I've written before about how neglected and overgrown the garden was, when we bought our little house. Huge vines were strangling the trees, and it was difficult to walk through much of the yard.
But there's a positive side to all of this neglect. During all this time, it's unlikely that anyone was pouring insecticides or herbicides all over the place.
Our yard has become a good habitat for native bees. I spotted a green bee, when we first bought the house. And I wrote about the digger bee who was trying to make a nest in one of my seed-starting trays.
This red bee is the latest native that we've photographed in our yard. We think it's a nomada or cuckoo bee. These tiny bees are kleptoparasites, meaning that they lay their eggs on the pollen stores in other bees' homes. Female cuckoo bees lack the pollen collecting structures that most other bees have. (The so-called pollen "baskets" on the hind legs of bees are actually velcro-like hairs that latch onto pollen granules.) Cuckoo bees may also kill the bees whose nests they've invaded.
I've seen these bees going into holes in our grass, near holes that I know are used by digger bees. So I suspect that there's some predation going on.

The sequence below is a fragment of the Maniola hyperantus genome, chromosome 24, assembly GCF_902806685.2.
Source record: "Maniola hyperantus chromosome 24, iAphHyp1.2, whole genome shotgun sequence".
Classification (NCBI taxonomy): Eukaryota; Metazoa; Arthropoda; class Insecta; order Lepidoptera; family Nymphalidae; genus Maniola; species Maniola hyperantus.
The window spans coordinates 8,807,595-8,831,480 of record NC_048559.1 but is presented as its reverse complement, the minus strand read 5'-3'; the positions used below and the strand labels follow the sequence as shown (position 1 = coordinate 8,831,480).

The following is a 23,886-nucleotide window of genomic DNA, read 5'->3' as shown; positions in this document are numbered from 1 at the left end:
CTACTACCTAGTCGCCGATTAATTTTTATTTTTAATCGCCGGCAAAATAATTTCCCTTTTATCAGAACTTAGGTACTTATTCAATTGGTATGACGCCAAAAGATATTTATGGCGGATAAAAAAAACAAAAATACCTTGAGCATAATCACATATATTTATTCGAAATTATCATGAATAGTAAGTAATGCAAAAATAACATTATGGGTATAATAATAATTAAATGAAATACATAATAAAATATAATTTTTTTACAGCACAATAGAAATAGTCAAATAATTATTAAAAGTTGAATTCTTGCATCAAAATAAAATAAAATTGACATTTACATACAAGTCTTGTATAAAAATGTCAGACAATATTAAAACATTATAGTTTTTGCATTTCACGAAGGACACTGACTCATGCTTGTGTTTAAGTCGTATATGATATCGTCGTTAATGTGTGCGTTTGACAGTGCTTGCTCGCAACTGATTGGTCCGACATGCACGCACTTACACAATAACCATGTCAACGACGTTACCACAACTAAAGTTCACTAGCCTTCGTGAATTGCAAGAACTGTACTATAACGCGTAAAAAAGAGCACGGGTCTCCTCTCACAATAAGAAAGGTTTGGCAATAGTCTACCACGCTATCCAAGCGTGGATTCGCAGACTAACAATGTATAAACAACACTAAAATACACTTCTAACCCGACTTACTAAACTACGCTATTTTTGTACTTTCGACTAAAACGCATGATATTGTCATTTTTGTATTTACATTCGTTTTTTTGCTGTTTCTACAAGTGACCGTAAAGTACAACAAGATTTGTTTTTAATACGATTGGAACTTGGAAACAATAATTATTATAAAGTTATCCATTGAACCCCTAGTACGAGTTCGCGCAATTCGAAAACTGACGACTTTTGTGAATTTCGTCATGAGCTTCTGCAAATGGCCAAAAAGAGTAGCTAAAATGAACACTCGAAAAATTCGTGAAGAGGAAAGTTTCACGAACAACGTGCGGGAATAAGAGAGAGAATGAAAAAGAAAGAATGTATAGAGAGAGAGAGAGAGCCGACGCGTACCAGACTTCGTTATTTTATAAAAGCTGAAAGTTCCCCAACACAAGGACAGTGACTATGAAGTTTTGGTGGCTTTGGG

It's hard to see this, and remain neutral. I'm inclined to think of the cuckoo bee's behavior as "bad," but I know I'm imposing my own world-view on this tiny insect. I'm sure that this bee fits neatly into the local eco-system, and it's certainly not my job to make judgments on what's right or wrong.
Do take a moment to click on the photograph, for an enlarged view. You'll notice that this bee has two large eyes on the side of its head. And you'll also see the three smaller eyes atop its head.
The large eyes have a fascinating structure that -- interestingly -- resembles that of the honeycomb. These eye apparently lack lenses, and from what I've read, bees see the world as a giant mosaic. I always wonder about statements like this. The bees see the world the way that makes sense to them. It's the humans who have to make analogies about other creatures' sensations.
I'm less clear about function of the smaller eyes, or ocelli. It seems that most flying insects have these types of eyes. At the moment, I'm disinclined to slog through the scientific papers I've found online. So, I'll leave you with a delightful illustration of a drone honeybee's eyes, from a 1905 children's book.